I wrote a bit already on Cowboy Programming, describing it as an individualistic style of programming, the quality of which depends upon the individual. I though I’d do a little research and see what pops up as other definitions of Cowboy Programming (or Cowboy Coding, which is the same thing).

The first result is Wikipedia, which offers this definition:

Cowboy coding is a form of software development method without an actual defined method – team members do whatever they feel is right.

The current Wikipedia article reveals the biases of the authors, but that’s to be expected when discussing a subject that has only colloquial usage. They seem to simply equate “Cowboy Programming” with “bad programming”. Problems are like “Lacks a clear scope and vision”, which is just ridiculous. A good programmer will have a clear picture of the scope and goals of whatever he sets out to do, because he’s experienced, that does not mean he won’t apply cowboy methodology.   Conversely. bad programmers can also have a clear scope and vision, but be unskilled enough to actually do quality work towards that vision.

Moving swiftly on:

However, this has to be a misnomer, because cowboys, and gauchos down here in Argentina, are highly disciplined individuals.

I like that. When did cowboys get this bad rap anyway? In England we refer to “cowboy plumbers”, when discussing plumbers with sloppy work practices and lacking in scruples.

Merriam-Webster says:

Cowboy: one having qualities (as recklessness, aggressiveness, or independence) popularly associated with cowboys : as a : a reckless driver b : a business or businessperson operating in an uncontrolled or unregulated manner.

One Stop English says:

In the US the word still retains its literal meaning but in recent years the word has taken on a new meaning in British English. It is often applied to unqualified workers who promise gullible customers cut-price work and then perform a sub-standard job, particularly in the building industry. If you talk about a cowboy plumber, for example, you are referring to someone who has either done a very bad job for a lot of money or who has left the job unfinished and disappeared with your money. Beware cowboy builders and the cowboy outfits who employ them!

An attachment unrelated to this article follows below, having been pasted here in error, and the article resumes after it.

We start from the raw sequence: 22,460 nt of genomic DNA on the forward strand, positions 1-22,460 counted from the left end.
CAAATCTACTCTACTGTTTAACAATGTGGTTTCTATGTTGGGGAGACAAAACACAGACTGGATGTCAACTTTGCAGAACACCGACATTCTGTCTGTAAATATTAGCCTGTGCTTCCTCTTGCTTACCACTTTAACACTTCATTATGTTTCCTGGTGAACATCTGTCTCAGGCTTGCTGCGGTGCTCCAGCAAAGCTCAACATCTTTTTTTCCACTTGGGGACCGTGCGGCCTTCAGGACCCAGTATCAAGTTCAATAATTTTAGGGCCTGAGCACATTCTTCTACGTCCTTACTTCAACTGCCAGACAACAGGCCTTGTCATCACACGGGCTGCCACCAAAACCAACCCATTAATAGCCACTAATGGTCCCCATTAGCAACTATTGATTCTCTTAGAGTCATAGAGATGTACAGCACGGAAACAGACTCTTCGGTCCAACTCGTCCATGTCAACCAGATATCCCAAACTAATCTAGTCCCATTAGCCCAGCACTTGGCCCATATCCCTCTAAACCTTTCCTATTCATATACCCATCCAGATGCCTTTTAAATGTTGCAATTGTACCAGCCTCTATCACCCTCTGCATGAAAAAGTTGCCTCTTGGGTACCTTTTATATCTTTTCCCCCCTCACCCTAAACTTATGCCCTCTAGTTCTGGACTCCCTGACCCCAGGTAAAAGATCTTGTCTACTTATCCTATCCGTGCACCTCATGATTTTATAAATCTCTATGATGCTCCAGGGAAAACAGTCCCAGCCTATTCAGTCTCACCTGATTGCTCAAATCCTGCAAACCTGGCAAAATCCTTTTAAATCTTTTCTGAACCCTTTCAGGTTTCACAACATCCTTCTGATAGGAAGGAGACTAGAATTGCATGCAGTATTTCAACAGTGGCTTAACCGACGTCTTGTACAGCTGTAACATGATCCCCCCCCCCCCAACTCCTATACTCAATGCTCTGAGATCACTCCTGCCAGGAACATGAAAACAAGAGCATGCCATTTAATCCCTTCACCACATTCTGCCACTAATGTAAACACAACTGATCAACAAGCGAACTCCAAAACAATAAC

So I’m wondering if the “cowboy programmer” phrase might actually have had some British roots, again from Wikipedia:

In the British Isles, Australia and New Zealand, the term cowboy can be used as an adjective in a derogatory sense. It is usually applied to tradesmen whose work is of shoddy and questionable value, e.g., “a cowboy plumber”. This usage predates the discovery of the New World and originates from the perception that herdsmen are unskilled laborers.

On the European continent the term ‘cowboy’ is sometimes used to someone who behaves as hot-headed and rash as the ‘civilised’ outsiders expect from the ‘savage’ inhabitants of the ‘Wild West’. The term is also used in America. For example, TIME Magazine had a cover article about George W. Bush’s “Cowboy Diplomacy.”

This might account for the confused usage, with the Brits using it as “sloppy”, but Americans more along the lines of “independent” and “reckless”.

More definitions:

… or — the Four Vices of the Programmer
* galloping off on one’s own without a prior plan (the runaway one-liner)
* unnecessarily dense, unreadable code (False Hubris?)
* reinventing the wheel unnecessarily (False Impatience?)
* brute-force programming (False Laziness?)

And a possible contributing cause of bad cowboy practices:

Of course, the students don’t deserve all of the blame, or even most of it. A coding-before-thinking approach to solving programming problems is a rational time- and energy-saving strategy that intelligent students appear to develop early in their careers. This happens in response to the countless toy programming assignments in first- and second-year programming courses, where the approach works quite well. In other words, if the project is small and well defined, if there’s no real possibility of unforeseen interactions between components, and if the consequences of a bug are low (because the edit-compile-test cycle is rapid and because nobody’s actually going to use the software), then why not just jump in and hack, cowboy-style?